Christmas Leadership, Depth, and Reality
The 1965 Charlie Brown Christmas special made an impression on my five-year-old mind, and the mellow jazz of its score premiered one of my favorite Christmas songs, “Christmastime is Here.” The joyful lyrics of the song provide a thought-provoking contrast to the melancholy tone of the music. Christmas songs in minor keys have appropriately graced Christmas songs for centuries, and unlike the silly tunes and sentiments of songs like “Jingle Bells” and “Deck the Halls,” they provide a deeper window into the nature of Christmas.
Christmas absolutely should include fun, but the more sober carols and hymns remind us that the first noel came in the midst of human sorrows. After centuries of oppression for Jews in their own land, along with the embarrassment of Mary and the public humiliation of Joseph, accompanied by the slaughter of Bethlehem’s innocents by Herod, and along the road to exile in Egypt, Christmas brought tidings of great joy—peace on earth for those to whom God’s favor had appeared. But the joy came mixed into the sorrow. Jesus would still have to die on the cross, and His followers would carry the story of His resurrection to their own martyrs’ graves.
The story of human redemption that Christmas proclaims does not mean the end of human suffering—at least not yet. That’s what makes it real, true, and deep. To reduce Christmas to a tiny sliver of human experience—thrills and fun and excitement—would remove it from the full orb or reality. It would rob it of all depth. In the same way, reducing life to experiences of loneliness or depression or loss also cuts us off from reality. Our lives offer both richness and scarcity, joy and sadness, excitement and boredom, and a host of antinomies. Real life lived at its full depth involves the mingling of all human emotions, and when joy invades the mix, it brings a sweetness to the sadness without the need of denying it or eliminating it. The joy of Christmas comes from the experience of God’s presence in the midst of our whole story, our total mélange of life in all its dimensions—and from having it all enveloped and consummated in joy. “The hopes and fears of all the years” are met in Jesus.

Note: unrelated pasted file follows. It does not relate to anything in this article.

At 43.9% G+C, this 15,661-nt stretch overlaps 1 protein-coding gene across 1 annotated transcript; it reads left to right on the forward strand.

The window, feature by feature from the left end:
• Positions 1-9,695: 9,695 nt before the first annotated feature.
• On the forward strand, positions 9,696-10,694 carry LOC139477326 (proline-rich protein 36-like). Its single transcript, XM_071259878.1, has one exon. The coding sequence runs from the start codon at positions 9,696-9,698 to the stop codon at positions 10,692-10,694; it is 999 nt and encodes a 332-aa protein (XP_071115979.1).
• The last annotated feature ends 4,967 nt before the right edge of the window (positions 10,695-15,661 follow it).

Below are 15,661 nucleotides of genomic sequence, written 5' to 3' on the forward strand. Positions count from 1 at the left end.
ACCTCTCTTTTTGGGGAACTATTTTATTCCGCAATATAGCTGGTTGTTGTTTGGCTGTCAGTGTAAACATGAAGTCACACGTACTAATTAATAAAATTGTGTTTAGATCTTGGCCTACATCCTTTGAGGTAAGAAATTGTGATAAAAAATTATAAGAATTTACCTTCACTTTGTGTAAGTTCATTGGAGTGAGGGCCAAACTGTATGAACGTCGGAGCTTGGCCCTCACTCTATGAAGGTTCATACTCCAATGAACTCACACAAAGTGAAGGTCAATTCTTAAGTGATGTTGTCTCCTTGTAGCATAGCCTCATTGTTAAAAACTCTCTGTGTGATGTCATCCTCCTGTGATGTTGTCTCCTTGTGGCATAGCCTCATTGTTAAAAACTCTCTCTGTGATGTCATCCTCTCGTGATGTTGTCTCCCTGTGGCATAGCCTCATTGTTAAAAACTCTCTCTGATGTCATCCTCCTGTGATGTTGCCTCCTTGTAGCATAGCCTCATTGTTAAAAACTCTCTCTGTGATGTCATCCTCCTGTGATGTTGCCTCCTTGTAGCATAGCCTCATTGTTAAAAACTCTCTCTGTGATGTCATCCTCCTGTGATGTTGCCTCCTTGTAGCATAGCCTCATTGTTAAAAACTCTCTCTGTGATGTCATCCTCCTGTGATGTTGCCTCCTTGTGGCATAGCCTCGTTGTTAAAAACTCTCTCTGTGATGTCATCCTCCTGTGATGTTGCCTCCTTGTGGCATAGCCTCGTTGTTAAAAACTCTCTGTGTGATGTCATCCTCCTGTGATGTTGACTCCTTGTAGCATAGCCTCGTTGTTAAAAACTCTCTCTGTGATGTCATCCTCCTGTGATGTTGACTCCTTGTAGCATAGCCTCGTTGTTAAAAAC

Leadership enters the picture when we consider that hardships and trouble must not define our story. It calls us to depth. To focus on the problems—whether loss of business or habits or traditions, or even loss of the “love of the game”—is to fragment our endeavors and deny their deep reality. Leadership requires a brave defiance of fragmentation and shallowness in favor of depth. Leadership keeps our eye on the ball—carrying out our mission despite all the contradictions and driving through, or over, or around all obstacles in persistent achievement. Every problem must be contextualized in the full depth of our enterprise. The satisfaction of mission fulfillment and eventual victory will, like joy, sweeten our whole pot of experiences in due time.
For a recent chapel sermon on this theme, see Melancholy Christmas.